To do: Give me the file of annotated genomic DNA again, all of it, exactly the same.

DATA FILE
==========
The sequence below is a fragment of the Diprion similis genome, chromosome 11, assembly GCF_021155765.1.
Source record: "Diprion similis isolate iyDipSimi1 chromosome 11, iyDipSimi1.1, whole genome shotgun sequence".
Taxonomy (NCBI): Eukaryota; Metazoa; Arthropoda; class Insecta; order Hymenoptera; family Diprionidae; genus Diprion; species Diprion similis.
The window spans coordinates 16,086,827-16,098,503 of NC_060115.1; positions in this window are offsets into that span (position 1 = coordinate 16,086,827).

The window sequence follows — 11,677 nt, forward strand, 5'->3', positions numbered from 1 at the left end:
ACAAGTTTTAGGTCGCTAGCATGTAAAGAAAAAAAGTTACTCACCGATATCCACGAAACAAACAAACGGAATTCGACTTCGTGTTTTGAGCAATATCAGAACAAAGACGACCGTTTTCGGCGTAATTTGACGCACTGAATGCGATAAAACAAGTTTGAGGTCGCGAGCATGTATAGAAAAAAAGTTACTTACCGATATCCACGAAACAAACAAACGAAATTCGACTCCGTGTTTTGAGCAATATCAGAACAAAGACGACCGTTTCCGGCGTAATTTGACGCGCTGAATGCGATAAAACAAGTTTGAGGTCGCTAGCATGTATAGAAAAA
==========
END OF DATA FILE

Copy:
The sequence below is a fragment of the Diprion similis genome, chromosome 11, assembly GCF_021155765.1.
Source record: "Diprion similis isolate iyDipSimi1 chromosome 11, iyDipSimi1.1, whole genome shotgun sequence".
Taxonomy (NCBI): Eukaryota; Metazoa; Arthropoda; class Insecta; order Hymenoptera; family Diprionidae; genus Diprion; species Diprion similis.
The window spans coordinates 16,086,827-16,098,503 of NC_060115.1; positions in this window are offsets into that span (position 1 = coordinate 16,086,827).

The window sequence follows — 11,677 nt, forward strand, 5'->3', positions numbered from 1 at the left end:
ACAAGTTTTAGGTCGCTAGCATGTAAAGAAAAAAAGTTACTCACCGATATCCACGAAACAAACAAACGGAATTCGACTTCGTGTTTTGAGCAATATCAGAACAAAGACGACCGTTTTCGGCGTAATTTGACGCACTGAATGCGATAAAACAAGTTTGAGGTCGCGAGCATGTATAGAAAAAAAGTTACTTACCGATATCCACGAAACAAACAAACGAAATTCGACTCCGTGTTTTGAGCAATATCAGAACAAAGACGACCGTTTCCGGCGTAATTTGACGCGCTGAATGCGATAAAACAAGTTTGAGGTCGCTAGCATGTATAGAAAAA